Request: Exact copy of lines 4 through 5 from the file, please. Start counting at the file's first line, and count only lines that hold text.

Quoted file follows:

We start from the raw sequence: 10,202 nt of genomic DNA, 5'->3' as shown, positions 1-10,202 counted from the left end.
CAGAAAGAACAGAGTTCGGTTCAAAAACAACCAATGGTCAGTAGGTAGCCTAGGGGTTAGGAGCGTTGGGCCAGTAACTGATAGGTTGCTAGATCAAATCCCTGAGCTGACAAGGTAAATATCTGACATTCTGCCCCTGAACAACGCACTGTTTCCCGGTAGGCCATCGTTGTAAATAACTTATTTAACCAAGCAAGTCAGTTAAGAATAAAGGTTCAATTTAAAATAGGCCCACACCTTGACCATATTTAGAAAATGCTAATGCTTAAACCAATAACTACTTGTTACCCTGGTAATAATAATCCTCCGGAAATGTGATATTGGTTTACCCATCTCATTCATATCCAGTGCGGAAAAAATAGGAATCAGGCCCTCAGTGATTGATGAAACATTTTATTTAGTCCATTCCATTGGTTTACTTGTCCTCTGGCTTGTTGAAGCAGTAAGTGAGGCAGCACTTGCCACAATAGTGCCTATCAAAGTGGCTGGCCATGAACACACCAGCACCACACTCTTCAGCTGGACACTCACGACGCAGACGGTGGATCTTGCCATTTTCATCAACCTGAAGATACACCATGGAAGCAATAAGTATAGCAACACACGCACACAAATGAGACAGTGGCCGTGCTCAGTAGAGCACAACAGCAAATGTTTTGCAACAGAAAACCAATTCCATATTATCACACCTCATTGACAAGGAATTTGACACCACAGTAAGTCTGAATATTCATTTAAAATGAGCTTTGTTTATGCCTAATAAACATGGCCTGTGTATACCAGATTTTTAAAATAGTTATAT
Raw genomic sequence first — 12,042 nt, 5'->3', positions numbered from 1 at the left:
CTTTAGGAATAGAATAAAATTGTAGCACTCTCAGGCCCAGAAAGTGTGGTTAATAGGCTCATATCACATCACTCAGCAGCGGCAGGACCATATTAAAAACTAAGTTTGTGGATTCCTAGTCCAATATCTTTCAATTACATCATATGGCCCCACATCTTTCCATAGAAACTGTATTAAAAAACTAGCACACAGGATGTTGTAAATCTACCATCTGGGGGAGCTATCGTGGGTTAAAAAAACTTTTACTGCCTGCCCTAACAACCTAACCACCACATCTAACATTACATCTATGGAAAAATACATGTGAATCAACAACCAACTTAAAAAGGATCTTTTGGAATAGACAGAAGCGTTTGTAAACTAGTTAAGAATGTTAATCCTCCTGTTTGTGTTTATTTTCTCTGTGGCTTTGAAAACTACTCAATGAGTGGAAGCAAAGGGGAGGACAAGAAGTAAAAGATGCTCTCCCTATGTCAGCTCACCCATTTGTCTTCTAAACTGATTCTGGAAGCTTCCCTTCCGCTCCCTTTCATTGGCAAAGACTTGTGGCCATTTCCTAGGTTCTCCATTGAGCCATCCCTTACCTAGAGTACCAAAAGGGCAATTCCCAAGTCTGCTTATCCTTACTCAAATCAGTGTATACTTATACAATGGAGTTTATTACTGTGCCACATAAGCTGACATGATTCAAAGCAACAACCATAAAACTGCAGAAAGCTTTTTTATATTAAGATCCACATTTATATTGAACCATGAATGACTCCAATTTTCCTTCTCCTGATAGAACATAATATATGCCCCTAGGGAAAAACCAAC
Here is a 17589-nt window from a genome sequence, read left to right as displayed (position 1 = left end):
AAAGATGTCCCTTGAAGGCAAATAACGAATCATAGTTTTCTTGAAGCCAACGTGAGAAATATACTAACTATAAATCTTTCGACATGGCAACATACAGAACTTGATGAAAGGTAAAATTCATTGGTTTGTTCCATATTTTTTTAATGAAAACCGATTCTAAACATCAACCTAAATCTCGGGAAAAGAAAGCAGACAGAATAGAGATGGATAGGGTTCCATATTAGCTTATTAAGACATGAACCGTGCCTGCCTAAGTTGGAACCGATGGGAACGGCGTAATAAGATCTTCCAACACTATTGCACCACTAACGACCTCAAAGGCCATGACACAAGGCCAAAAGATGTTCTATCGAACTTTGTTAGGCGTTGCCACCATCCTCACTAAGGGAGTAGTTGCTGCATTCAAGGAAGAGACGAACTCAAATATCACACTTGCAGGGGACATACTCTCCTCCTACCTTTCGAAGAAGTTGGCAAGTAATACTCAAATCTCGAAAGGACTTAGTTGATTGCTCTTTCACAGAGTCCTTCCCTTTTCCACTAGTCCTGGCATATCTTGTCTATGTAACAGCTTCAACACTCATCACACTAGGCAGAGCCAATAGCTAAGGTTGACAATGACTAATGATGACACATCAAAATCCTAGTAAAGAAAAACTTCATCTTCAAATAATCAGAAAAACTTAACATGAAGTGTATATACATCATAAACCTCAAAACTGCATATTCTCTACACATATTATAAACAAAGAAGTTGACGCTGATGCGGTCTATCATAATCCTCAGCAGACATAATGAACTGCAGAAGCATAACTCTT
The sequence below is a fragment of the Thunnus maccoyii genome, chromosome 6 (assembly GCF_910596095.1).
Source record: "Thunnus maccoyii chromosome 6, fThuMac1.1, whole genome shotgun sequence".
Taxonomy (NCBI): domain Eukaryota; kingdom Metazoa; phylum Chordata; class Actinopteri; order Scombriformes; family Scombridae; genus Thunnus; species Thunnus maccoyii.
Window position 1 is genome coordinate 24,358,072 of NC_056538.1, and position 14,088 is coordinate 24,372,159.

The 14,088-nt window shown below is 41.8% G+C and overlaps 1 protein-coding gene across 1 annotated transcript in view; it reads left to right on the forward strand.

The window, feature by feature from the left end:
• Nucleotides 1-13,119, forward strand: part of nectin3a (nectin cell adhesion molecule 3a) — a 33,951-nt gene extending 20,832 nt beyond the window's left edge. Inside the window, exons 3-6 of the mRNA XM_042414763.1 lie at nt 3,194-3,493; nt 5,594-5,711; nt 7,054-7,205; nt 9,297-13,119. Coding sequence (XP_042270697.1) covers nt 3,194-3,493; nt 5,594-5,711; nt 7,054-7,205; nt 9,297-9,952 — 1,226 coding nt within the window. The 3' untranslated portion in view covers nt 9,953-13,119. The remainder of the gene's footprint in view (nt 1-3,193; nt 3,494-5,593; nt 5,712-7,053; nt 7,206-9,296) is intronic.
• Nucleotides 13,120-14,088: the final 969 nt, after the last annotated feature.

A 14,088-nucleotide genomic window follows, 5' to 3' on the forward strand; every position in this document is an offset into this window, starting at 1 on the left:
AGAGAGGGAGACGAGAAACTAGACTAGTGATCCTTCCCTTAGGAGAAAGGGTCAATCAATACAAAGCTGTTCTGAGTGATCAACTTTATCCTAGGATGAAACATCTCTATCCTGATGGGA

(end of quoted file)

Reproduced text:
CTTTAGGAATAGAATAAAATTGTAGCACTCTCAGGCCCAGAAAGTGTGGTTAATAGGCTCATATCACATCACTCAGCAGCGGCAGGACCATATTAAAAACTAAGTTTGTGGATTCCTAGTCCAATATCTTTCAATTACATCATATGGCCCCACATCTTTCCATAGAAACTGTATTAAAAAACTAGCACACAGGATGTTGTAAATCTACCATCTGGGGGAGCTATCGTGGGTTAAAAAAACTTTTACTGCCTGCCCTAACAACCTAACCACCACATCTAACATTACATCTATGGAAAAATACATGTGAATCAACAACCAACTTAAAAAGGATCTTTTGGAATAGACAGAAGCGTTTGTAAACTAGTTAAGAATGTTAATCCTCCTGTTTGTGTTTATTTTCTCTGTGGCTTTGAAAACTACTCAATGAGTGGAAGCAAAGGGGAGGACAAGAAGTAAAAGATGCTCTCCCTATGTCAGCTCACCCATTTGTCTTCTAAACTGATTCTGGAAGCTTCCCTTCCGCTCCCTTTCATTGGCAAAGACTTGTGGCCATTTCCTAGGTTCTCCATTGAGCCATCCCTTACCTAGAGTACCAAAAGGGCAATTCCCAAGTCTGCTTATCCTTACTCAAATCAGTGTATACTTATACAATGGAGTTTATTACTGTGCCACATAAGCTGACATGATTCAAAGCAACAACCATAAAACTGCAGAAAGCTTTTTTATATTAAGATCCACATTTATATTGAACCATGAATGACTCCAATTTTCCTTCTCCTGATAGAACATAATATATGCCCCTAGGGAAAAACCAAC
Here is a 17589-nt window from a genome sequence, read left to right as displayed (position 1 = left end):